Why Doodling Trumps Text Passwords
Rutgers University researchers have performed the first study of free-form gesture passwords for smartphones in the field. Free-form gesture passwords allow people to draw a password of any shape with any number of fingers, according to Janne Lindqvist, study coauthor and an assistant professor in the Department of Electrical and Computer Engineering in the School of Engineering and a member of WINLAB.
The Rutgers group's results, combined with its previous studies, show that free-form gesture passwords are a serious alternative to text or other log-in methods, especially for mobile devices, according to Lindqvist. Free-form gesture passwords are very suitable for touchscreens, faster to use, easy to remember and hard to guess.
"Preventing people from hacking into your smartphone is a major issue, and it becomes even more important because people carry their smartphones everywhere," Lindqvist said. "Getting access to somebody's phone can give a lot of information about that person and make them vulnerable to lots of different kinds of attacks than can have financial and other repercussions."
The peer-reviewed Rutgers study will be formally published in May at the Association for Computing Machinery's Conference on Human Factors in Computing Systems, also known as CHI 2016, in San Jose, California.
Previous work by other researchers found that text passwords and PINs were hard to use, easy to compromise and unsuitable for mobile devices. Their shortcomings include limited password space, susceptibility to "shoulder surfing" and slow entry, according to Lindqvist.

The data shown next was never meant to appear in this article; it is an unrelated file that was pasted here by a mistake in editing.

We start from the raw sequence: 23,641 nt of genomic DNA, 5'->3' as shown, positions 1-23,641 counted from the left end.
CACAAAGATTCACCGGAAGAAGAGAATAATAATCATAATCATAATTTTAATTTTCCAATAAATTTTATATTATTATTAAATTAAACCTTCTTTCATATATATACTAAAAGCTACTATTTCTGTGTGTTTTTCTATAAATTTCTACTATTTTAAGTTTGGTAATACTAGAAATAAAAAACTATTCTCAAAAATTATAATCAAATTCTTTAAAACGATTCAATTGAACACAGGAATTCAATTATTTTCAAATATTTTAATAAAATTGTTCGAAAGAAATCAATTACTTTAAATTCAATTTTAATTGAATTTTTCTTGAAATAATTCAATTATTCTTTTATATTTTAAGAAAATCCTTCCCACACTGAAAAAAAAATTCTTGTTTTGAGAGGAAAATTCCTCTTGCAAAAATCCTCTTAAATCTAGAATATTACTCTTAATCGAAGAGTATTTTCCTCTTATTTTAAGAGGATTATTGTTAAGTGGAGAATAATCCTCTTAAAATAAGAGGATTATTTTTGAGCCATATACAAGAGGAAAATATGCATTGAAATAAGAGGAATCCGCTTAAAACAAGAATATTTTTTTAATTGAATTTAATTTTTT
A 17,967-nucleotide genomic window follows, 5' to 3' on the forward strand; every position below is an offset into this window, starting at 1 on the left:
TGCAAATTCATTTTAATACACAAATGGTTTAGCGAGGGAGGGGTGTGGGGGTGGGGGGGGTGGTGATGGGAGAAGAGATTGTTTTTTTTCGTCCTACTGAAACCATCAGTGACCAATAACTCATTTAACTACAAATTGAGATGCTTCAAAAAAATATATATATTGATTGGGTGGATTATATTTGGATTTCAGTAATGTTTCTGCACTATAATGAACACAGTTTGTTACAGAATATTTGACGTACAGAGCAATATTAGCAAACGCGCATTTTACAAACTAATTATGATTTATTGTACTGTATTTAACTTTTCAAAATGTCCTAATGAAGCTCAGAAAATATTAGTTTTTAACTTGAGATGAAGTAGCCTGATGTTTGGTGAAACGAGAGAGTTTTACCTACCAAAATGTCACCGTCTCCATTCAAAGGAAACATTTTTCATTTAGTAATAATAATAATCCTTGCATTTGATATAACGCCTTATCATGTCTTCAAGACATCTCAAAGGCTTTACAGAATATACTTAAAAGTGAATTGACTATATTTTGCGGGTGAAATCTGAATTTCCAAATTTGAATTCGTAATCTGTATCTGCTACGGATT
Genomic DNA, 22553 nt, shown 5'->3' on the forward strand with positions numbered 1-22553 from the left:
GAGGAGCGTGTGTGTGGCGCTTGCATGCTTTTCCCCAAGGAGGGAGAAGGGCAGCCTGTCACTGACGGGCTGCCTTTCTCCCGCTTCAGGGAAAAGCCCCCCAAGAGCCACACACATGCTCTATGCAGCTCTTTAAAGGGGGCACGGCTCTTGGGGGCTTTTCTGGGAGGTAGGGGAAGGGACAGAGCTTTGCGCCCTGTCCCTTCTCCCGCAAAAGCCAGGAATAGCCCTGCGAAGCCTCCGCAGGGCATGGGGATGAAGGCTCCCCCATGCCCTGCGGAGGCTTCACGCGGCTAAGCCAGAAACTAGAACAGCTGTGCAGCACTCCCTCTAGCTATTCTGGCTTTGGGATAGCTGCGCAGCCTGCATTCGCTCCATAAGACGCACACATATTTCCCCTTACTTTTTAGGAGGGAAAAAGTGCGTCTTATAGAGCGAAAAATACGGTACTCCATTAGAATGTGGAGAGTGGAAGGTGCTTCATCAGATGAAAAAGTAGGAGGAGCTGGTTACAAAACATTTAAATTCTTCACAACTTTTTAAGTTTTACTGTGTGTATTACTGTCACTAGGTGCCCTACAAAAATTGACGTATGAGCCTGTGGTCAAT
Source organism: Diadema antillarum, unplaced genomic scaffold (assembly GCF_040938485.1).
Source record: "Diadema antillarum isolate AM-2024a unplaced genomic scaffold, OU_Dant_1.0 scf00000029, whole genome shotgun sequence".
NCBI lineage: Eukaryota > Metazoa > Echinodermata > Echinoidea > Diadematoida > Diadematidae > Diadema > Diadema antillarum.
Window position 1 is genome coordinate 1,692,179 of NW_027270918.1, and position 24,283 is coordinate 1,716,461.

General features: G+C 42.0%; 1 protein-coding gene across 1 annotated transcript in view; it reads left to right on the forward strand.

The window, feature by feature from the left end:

Smartphones store a treasure trove of personal and sensitive data, such as emails and financial information. As people increasingly rely on smartphones, it is increasingly critical to keep those devices and the virtual accounts in them secure, according to Lindqvist.
"If you get access to a typical smartphone, that can reveal their whole social network," said Lindqvist, coauthor of a recent study on Bitcoin, a controversial virtual currency. "People take photos with them. They might be just completely innocent photos of their family, but they might still not want them in the public. People do online banking with them."
Yulong Yang, a doctoral candidate who developed the software for the study and is its lead student author, said "if you have access to others' phones, you can pretend to be them and impersonate them."
Last year, more than 70 percent of American adults owned a smartphone, up from 35 percent in 2011, according to the nonprofit Pew Research Center.
But smartphones are vulnerable to cyberattacks and cyber threats to mobile phones are on the rise, according to federal agencies.
The Rutgers study explored how 91 people used free-form gesture passwords in their daily lives. The researchers installed software on their Android smartphones and the participants created 347 text passwords and 345 gesture passwords. They completed 2,002 log-in tasks involving eight virtual accounts in their smartphones.
Each participant was asked to create and recall passwords for two different sets of accounts created for the study. The first set contained two virtual accounts: online banking and social network. The second set included six accounts: email, online gaming, online dating, shopping, online course and music streaming.
The results showed that the participants preferred shapes (49.28 percent) and letters (24.07 percent) for their gesture passwords versus lines (15.76 percent). Participants also preferred single-finger gestures (93.62 percent) over multi-finger ones.
Participants who used gesture passwords spent 22 percent less time logging in and 42 percent less time creating passwords, on average.
Free-form gestures could be expanded to laptops and tablet/laptop combos with touch screens - even doors with touch screens instead of key locks or swipe cards. They also could expanded to access to services over the Internet, according to Lindqvist.